This is the fifth and final column in a five-part Heard on the Street series on how the American economy might look once the Covid-19 pandemic is over.
The office and the shopping mall are two of the things most visibly changed by Covid-19. They also have the most potential to bounce back once a vaccine is distributed, but they could look quite different.
Early indicators suggest that many people want to continue going about their lives more remotely. About a quarter of office workers in a recent survey by Jones Lang LaSalle said they would like to work outside the office full-time post-pandemic. Meanwhile, Walmart Chief Executive Doug McMillon said this month the retailer was convinced that most of the behavioral shift to online shopping “will persist beyond the pandemic.”
Still, it would be overly simplistic to assume landlords are necessarily imperiled. Commercial real estate is a business that can take time to evolve because of long-term leases. A typical retail term is about six years while offices are closer to 10 years, according to CoStar Group . In addition, rent collection has stabilized for offices, with owners collecting more than 96% of the usual rent as of July, according to industry body Nareit, which tracks figures for listed real-estate investment trusts. Even for free-standing retail—think big-box stores—rent collection was about 95% in September.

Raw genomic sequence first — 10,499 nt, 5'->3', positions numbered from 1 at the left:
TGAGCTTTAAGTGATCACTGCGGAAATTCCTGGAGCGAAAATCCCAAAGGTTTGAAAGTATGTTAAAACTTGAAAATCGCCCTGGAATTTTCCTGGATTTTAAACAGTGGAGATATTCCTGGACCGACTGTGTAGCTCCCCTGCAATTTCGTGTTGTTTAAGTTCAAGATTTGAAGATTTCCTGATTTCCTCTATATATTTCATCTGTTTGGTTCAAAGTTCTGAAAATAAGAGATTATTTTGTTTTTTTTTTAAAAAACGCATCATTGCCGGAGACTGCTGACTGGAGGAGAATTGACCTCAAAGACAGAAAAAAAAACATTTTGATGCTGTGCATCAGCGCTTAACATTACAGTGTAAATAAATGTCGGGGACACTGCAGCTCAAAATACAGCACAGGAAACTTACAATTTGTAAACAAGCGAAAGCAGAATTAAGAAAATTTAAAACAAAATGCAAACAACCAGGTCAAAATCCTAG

The outlier is shopping centers, where rent collection has rebounded since the 49% nadir in May but was still only at about 82% in September. The closure of more than 11,100 retail stores has been announced in the U.S. this year through November, according to CoStar. Some empty department stores could have second lives as e-commerce distribution centers, though that may be an option for only the very worst-off malls since it can affect the tax treatment of a property.